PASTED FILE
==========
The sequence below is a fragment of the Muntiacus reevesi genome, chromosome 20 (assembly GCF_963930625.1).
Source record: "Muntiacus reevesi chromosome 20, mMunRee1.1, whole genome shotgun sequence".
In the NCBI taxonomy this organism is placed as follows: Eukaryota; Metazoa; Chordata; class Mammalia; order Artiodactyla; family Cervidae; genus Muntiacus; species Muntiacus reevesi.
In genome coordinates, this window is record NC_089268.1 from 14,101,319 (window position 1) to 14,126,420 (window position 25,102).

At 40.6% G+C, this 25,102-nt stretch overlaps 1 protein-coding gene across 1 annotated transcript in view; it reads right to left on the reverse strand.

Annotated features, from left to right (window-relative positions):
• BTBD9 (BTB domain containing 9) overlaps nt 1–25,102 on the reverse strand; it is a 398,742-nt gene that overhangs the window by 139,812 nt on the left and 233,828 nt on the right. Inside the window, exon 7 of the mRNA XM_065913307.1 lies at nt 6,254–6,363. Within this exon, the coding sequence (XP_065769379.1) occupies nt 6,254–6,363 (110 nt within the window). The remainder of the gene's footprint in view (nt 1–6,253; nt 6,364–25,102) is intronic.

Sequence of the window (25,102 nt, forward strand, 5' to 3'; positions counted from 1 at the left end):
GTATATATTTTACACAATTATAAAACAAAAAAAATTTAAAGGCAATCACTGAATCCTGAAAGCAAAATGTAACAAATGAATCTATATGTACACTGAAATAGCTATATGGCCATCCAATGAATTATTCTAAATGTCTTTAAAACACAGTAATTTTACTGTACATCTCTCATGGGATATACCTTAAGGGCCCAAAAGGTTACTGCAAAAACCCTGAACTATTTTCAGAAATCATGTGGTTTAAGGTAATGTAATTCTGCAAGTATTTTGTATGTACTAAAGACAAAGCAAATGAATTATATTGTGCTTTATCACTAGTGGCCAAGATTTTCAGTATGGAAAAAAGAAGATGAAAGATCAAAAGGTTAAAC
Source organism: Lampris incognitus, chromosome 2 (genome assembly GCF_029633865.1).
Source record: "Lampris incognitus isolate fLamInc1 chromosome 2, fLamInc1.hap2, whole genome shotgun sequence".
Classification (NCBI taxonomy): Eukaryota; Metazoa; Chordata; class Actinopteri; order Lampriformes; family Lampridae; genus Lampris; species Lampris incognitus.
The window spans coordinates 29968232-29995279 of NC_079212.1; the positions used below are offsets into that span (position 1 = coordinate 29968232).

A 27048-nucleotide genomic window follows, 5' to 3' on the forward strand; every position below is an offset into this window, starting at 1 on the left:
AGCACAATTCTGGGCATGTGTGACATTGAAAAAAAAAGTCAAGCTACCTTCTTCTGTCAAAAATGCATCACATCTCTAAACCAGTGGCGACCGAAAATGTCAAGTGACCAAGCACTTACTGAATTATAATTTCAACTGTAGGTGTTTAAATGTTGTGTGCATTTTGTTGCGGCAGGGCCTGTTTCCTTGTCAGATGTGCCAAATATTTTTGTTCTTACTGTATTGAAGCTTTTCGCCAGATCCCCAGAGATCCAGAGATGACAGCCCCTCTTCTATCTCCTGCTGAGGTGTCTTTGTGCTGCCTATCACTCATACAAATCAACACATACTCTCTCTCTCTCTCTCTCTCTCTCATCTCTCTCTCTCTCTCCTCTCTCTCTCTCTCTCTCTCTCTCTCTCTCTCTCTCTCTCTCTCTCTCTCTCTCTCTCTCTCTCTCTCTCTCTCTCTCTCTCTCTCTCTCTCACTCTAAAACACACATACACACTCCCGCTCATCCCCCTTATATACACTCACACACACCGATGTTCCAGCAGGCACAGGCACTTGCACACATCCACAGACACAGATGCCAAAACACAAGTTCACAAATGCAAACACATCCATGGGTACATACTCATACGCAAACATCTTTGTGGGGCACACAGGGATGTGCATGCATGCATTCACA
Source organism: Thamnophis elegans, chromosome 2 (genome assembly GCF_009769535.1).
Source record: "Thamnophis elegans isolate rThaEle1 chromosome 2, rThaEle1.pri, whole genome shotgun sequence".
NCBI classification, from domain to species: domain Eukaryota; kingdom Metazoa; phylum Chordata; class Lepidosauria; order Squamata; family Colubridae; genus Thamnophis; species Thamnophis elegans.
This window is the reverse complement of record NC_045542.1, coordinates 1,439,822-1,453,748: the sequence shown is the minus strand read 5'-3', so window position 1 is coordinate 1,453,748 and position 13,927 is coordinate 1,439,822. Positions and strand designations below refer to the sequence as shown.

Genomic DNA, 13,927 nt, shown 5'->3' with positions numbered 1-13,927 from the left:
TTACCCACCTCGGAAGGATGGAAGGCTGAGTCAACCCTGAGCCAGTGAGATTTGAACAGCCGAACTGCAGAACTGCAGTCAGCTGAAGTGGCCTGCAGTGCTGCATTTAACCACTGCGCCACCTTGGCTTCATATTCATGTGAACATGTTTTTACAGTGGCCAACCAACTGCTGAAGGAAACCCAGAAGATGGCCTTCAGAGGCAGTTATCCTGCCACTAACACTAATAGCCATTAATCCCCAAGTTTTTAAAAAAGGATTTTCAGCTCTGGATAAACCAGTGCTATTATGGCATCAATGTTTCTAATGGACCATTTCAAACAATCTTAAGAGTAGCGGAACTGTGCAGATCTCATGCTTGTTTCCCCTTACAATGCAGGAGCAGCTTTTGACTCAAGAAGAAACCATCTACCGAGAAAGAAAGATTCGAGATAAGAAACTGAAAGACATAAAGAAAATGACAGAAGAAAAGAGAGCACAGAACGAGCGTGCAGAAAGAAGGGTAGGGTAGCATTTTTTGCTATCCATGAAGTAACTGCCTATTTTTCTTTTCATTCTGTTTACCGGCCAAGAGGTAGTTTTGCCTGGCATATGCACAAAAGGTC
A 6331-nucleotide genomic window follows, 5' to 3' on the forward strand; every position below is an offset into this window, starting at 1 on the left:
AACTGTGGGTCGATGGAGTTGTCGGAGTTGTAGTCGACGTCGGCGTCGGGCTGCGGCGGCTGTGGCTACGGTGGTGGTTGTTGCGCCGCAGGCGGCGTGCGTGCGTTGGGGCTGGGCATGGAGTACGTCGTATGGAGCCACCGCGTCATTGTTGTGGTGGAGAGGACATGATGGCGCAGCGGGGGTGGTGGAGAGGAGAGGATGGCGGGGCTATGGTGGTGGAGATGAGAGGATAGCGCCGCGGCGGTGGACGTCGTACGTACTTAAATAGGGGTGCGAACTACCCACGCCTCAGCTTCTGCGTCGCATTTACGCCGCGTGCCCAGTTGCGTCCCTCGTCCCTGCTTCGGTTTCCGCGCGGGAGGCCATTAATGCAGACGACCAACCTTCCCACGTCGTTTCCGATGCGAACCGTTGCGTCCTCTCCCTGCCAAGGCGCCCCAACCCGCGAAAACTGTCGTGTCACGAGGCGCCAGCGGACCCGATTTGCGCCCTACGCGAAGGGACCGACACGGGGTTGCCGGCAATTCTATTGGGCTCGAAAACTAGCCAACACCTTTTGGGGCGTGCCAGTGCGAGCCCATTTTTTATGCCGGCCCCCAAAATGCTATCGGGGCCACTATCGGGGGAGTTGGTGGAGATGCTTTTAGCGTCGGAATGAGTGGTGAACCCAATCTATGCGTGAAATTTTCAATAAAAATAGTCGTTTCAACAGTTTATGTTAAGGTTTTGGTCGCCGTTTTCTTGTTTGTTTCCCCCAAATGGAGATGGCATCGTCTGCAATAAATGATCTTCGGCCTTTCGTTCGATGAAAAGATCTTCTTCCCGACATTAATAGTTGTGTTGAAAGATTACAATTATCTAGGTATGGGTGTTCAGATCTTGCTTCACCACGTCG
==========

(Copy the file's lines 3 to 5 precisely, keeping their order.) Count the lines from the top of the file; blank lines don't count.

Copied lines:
In the NCBI taxonomy this organism is placed as follows: Eukaryota; Metazoa; Chordata; class Mammalia; order Artiodactyla; family Cervidae; genus Muntiacus; species Muntiacus reevesi.
In genome coordinates, this window is record NC_089268.1 from 14,101,319 (window position 1) to 14,126,420 (window position 25,102).

At 40.6% G+C, this 25,102-nt stretch overlaps 1 protein-coding gene across 1 annotated transcript in view; it reads right to left on the reverse strand.